Most people don’t like to think of their death. Yet we know it is certain that that
day will come.
Our law allows everyone over the age of 16 and of sound mind to have a Will. If it
complies with the legal formalities, the law will honour what is stated in the Will
(with only a few exceptions). Your Will is literally your last word as to what is
to happen with your assets when you die.
I have been surprised during my years of practice how many people (even wealthy intelligent
ones) failed to make a Will.
Here are some of the disadvantages of not having a Will.
The grief of the loss of a loved one is often compounded by the confusion amongst
the next-of-kin as to what is to happen to the estate.
Since no executor has been nominated the next-of-kin need to decide who will act
as executor and where will they go for assistance to wind up the estate. This can
cause unnecessary stress and delays in getting the estate reported.
The Intestate Succession Act of 1987 will determine who can inherit and in what
proportions. These provisions may be totally different than what the deceased would
have wanted. It may be very different to what the deceased said to his family. But
since his wishes were not embodied in a written Will, they don’t count.
Often situations arise where the Intestate Succession Act provides that the surviving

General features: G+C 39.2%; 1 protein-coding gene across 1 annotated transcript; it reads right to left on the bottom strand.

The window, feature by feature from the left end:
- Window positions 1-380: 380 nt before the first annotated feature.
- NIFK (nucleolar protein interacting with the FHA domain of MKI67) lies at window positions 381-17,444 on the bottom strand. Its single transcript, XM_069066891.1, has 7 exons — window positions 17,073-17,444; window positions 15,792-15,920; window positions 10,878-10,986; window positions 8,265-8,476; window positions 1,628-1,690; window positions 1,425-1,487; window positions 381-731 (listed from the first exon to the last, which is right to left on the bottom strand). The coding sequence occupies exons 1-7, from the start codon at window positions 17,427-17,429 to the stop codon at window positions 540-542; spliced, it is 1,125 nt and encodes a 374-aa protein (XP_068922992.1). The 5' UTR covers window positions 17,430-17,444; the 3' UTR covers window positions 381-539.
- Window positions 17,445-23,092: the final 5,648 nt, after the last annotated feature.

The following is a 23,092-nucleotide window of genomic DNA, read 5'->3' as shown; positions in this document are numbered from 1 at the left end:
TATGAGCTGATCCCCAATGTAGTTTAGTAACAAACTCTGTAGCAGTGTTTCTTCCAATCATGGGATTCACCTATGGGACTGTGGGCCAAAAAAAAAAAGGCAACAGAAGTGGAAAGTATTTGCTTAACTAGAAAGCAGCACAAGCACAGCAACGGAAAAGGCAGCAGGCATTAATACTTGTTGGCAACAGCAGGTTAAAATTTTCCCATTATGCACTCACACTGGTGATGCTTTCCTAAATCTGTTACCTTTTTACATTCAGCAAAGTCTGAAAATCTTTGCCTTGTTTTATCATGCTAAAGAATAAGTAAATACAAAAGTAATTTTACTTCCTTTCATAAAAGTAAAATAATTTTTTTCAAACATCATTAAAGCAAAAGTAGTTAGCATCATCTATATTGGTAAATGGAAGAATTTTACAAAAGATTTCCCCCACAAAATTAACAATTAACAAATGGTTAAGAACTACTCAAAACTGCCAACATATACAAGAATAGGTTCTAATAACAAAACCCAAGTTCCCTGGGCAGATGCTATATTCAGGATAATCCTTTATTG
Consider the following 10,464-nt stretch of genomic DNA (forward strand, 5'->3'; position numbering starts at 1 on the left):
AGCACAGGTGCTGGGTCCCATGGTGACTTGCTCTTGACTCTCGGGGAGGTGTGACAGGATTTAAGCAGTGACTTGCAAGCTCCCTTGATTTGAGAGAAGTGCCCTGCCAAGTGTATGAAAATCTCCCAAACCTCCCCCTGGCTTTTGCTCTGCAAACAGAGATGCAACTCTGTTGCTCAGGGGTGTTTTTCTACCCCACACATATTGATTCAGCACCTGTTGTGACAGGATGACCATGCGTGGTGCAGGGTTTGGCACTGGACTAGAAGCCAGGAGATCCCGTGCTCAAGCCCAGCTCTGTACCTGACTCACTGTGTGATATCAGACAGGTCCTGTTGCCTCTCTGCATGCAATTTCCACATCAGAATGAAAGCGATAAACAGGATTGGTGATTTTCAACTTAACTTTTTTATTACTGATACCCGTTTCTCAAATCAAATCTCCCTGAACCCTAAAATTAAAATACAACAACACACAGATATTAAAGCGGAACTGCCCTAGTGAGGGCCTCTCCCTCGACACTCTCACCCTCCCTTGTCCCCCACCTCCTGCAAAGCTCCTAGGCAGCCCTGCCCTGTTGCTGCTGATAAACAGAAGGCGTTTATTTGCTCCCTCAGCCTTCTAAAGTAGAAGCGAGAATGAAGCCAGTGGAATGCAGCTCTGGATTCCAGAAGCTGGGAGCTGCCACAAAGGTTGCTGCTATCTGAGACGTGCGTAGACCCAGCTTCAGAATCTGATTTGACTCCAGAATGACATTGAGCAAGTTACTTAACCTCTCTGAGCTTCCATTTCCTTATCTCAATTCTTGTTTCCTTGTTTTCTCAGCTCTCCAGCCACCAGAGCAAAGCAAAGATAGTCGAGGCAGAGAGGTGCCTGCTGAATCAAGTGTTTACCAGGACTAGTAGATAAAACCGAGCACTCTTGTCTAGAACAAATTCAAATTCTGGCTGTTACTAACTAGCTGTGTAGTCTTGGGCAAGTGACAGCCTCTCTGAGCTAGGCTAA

spouse must share the estate with the children. The children may be under age and
they can therefore not waive their inheritance in favour of the surviving spouse.
In the end they may have a house of which a certain fraction belongs to the surviving
spouse and the other fractions to the children. In that case, whilst the children
are under age, the house cannot be sold without the Master of the High Court’s consent,
and if the value is more than R250 000.00 without an order of the High Court.
On the positive side, if someone seeks advice from a professional regarding his Will,
many other factors can come in the spotlight that can be discussed and then catered
for in the Will, for example:
Cash flow analysis to ensure there will be sufficient funds for the funeral, the
administration costs of the estate and the maintenance and support of the dependants.
Proper estate planning may help to minimise estate duty and Capital Gains Tax.
Practical issues like the fair division of assets can be explored and resolved.
Most attorneys and banks do not charge thousands of rands for planning and drafting
a Will. My advice is not to delay in getting your Will in order. Even if you have
one, it needs to be revised from time to time as circumstances change.